Great Small Works is fully in support of the Black Lives Matter Movement, and honored to bring all of our creative and communal power to the struggle for justice, safety and well being for all Black people. We are grateful for the brilliant multi-generational leadership of Black organizers, and look forward to following their lead in the work of transforming our world. We commit to deepening our abolitionist study, to sitting with discomfort, and to reckon with our collective past. A task, In the words of Professor Angela Davis, that should have happened 150 years ago. We will try many things. We will put our bodies on the line. We will join the fight against white supremacy from our homes, in all the ways we can. We will continue to make art, and regalia for street protests. We will donate to Black led organizations and continue to partner with colleagues in many different Black communities. We will cite the layers of Black aesthetic and political wisdom that have always informed our work. We will maintain our open studio space, Building Stories, as a place where movement art and exploration of all kinds can happen. We want BIPOC puppeteers and makers to specifically know the space is available to them. Finally, we encourage all puppeteers to feel they can use their skills in this moment to be solid co-conspirators in building Black Liberation. We know this liberation frees us all! While we may not have huge financial reserves, we are wealthy in experience, success, and failure. We have methods and models to share with our community. We will keep our website (greatsmallworks.org) and other social media sites updated with materials that embody BLM values. To The best of our ability, we will make ourselves available to communicate with folk who have questions or want support in building their own movement engagement.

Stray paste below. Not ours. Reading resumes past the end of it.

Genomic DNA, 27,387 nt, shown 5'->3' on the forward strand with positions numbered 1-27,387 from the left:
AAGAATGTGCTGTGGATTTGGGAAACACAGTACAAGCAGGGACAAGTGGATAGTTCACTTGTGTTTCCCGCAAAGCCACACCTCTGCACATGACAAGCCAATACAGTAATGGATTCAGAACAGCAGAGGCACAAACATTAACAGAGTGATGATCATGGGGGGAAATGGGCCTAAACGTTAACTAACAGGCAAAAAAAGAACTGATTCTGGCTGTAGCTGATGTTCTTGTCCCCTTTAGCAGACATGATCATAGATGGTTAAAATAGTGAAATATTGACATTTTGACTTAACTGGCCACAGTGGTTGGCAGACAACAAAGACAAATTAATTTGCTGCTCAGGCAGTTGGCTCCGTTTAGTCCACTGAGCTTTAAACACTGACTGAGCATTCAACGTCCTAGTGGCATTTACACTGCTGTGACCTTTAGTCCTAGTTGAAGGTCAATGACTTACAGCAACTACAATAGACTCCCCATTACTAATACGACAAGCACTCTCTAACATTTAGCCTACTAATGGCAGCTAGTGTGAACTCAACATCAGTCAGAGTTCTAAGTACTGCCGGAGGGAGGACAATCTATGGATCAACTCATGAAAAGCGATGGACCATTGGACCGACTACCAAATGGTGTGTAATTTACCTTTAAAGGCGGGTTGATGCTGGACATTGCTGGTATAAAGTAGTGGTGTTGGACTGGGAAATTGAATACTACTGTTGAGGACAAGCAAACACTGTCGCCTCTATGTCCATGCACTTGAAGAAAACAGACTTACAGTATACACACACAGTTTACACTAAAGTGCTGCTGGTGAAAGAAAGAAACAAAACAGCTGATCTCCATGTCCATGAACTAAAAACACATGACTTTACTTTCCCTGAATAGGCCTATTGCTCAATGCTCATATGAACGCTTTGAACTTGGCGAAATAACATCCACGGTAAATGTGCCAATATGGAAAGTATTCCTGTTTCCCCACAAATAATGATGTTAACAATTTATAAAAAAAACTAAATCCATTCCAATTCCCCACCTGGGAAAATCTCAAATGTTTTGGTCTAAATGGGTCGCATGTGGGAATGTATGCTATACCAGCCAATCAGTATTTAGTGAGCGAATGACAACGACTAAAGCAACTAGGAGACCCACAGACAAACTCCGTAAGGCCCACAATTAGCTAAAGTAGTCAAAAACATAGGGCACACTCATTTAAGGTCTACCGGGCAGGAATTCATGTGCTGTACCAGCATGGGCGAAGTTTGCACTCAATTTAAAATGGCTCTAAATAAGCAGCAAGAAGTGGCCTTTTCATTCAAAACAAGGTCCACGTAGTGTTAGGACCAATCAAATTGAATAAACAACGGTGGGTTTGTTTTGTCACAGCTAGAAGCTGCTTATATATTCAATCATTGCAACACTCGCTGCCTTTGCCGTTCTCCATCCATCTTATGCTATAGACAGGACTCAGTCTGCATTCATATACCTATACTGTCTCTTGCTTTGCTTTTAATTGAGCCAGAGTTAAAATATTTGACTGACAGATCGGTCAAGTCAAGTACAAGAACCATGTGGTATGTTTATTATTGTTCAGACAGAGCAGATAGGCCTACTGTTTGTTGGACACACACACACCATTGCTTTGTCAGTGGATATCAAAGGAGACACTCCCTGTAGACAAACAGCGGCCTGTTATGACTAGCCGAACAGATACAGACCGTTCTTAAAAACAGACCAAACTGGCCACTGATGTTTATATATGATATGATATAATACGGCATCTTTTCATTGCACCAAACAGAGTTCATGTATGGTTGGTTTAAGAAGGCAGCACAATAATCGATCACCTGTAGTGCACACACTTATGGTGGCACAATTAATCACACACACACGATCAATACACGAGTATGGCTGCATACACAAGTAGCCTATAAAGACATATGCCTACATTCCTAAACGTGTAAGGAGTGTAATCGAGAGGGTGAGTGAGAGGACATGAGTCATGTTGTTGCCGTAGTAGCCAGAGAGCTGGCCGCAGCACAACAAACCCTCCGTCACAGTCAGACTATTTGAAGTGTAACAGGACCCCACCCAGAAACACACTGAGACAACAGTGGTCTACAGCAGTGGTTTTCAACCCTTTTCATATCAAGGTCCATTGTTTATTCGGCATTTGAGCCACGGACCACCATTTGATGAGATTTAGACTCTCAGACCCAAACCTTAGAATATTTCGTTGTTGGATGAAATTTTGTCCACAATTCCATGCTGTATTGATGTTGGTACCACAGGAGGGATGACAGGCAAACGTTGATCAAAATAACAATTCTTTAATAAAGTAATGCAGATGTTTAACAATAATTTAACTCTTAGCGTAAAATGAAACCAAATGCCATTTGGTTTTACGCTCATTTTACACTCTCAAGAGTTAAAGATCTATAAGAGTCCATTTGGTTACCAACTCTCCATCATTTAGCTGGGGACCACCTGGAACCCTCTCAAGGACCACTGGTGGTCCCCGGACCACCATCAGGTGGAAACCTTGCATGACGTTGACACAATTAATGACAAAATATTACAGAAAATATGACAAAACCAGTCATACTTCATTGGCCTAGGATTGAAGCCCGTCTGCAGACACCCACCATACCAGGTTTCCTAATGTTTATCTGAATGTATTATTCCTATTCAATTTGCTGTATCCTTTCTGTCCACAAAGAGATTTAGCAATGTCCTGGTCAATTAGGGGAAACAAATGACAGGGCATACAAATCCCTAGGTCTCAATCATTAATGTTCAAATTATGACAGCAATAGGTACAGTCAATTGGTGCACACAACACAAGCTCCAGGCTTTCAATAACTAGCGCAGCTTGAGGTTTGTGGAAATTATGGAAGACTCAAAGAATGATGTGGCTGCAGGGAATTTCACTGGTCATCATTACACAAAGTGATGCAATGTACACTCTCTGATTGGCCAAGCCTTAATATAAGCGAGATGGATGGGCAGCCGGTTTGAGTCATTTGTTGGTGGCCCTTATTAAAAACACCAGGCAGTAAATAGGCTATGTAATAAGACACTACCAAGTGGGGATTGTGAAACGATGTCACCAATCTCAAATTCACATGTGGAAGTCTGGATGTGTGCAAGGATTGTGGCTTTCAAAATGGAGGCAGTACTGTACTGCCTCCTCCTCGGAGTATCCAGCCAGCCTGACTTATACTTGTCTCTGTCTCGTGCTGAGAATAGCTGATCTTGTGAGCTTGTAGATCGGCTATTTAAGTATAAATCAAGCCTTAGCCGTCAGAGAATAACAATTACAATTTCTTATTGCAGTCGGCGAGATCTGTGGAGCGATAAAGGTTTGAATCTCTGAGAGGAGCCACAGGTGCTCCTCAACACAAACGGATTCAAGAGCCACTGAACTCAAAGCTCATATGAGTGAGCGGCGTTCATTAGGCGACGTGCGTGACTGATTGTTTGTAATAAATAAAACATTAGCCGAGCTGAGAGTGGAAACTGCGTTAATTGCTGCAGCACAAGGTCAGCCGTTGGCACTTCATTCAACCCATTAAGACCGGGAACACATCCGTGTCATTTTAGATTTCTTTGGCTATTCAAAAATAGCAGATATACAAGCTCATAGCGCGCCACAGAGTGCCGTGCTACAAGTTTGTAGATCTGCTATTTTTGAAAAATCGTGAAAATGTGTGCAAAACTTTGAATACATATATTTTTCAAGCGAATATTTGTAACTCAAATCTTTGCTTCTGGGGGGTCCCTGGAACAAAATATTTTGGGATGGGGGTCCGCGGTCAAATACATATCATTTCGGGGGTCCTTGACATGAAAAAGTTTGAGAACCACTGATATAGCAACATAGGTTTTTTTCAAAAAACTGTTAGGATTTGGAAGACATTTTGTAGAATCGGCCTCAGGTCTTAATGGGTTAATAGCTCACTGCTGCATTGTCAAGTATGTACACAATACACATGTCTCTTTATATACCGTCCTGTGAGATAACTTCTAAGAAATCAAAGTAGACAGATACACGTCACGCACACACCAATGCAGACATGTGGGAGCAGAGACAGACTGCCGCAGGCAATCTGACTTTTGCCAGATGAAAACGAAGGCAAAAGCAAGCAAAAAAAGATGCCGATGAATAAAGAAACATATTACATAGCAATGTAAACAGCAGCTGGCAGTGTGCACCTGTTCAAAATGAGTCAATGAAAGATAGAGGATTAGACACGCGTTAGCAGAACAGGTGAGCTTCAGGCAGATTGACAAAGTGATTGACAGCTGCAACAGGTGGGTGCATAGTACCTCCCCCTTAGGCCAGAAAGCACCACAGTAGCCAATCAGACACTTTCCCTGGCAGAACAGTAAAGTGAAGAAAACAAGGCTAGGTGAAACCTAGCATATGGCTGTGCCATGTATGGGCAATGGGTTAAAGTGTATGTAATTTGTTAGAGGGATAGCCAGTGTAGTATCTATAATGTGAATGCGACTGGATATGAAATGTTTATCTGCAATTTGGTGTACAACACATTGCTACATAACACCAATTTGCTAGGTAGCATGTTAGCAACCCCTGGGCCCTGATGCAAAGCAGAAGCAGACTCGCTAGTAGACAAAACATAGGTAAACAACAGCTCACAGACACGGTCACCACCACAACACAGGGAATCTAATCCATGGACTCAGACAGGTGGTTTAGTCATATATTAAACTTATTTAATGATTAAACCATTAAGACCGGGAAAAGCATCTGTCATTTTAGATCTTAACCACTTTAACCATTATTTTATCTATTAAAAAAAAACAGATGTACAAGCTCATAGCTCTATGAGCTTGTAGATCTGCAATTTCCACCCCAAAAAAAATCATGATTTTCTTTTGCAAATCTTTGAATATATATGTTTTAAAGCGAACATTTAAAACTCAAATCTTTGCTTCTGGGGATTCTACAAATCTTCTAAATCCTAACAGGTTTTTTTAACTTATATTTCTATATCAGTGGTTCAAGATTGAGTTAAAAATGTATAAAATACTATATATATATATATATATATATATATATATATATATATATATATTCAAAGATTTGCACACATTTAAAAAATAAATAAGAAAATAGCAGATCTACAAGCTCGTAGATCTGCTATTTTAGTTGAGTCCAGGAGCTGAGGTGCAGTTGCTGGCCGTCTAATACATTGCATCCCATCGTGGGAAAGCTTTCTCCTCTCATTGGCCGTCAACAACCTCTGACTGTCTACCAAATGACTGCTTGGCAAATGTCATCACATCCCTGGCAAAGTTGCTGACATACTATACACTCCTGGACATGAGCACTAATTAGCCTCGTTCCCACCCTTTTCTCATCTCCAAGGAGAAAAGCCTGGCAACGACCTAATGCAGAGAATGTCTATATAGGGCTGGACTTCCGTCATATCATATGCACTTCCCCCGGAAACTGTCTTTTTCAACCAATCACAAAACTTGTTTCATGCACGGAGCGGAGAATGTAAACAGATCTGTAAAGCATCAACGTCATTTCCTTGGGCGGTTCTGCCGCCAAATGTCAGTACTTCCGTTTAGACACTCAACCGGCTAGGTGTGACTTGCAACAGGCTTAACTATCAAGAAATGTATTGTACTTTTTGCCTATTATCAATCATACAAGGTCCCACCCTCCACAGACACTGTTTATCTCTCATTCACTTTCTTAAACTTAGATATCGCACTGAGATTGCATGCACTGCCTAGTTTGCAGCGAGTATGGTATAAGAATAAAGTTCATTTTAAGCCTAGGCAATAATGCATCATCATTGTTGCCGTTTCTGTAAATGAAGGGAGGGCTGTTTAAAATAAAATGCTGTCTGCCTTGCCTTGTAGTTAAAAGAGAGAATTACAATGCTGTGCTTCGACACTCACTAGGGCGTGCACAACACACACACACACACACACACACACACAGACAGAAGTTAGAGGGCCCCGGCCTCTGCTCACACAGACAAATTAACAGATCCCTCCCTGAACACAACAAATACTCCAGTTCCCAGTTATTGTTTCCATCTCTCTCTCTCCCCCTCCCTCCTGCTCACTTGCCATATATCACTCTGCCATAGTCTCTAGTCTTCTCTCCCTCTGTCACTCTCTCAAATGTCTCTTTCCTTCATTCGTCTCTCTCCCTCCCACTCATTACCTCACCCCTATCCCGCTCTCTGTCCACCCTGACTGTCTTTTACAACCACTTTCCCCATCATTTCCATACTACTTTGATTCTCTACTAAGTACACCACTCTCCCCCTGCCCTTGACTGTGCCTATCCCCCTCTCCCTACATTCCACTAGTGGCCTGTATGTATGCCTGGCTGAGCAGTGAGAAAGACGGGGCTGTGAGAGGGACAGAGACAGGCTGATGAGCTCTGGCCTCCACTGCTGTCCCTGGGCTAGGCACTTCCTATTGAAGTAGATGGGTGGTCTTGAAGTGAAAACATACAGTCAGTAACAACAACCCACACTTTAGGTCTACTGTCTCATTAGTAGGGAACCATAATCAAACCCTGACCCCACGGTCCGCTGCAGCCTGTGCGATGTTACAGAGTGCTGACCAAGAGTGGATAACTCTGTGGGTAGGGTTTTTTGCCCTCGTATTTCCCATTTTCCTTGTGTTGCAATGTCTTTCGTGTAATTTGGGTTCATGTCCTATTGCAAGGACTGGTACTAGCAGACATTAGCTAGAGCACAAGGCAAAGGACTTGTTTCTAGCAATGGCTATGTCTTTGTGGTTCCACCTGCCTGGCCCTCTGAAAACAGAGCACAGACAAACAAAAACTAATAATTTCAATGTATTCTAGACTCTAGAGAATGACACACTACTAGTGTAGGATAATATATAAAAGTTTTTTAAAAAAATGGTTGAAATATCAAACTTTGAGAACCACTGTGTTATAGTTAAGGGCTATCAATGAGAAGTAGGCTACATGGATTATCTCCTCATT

During the upcoming nights of "Isolating Together: Online International Toy Theater Festival" Days 5 and 6, Great Small Works will invite ourselves, participating artists and the whole audience to support the creativity of BIPOC puppeteers directly...by donating all of our show proceeds to The Black Puppeteer Empowerment Grant & Creative Research Residency under the leadership of Program Mentor Brad Brewer through an initiative by Puppet Showplace Theater, Brookline Ma. We see the larger goal to be bringing more resources to the field of puppetry in general, and to removing obstacles to participation for BIPOC individuals, and everyone marginalized by systemic exclusion. As we work towards that goal we puppeteers can, in the words of Andrea J. Ritchie, Miriam Kaba and Woods Ervin, create a "society based on mutual accountability, a passionate reciprocity and collective liberation. In the words of Grace Lee Boggs, "we are all part of the problem, so we are all part of the solution."
Going forward we will study the 'We See You White American Theater" statement and demands. Though our theater work is on a smaller scale, we believe that the materials our BIPOC peers have offered in this road map is invaluable to making necessary change happen in all realms of theater and performance.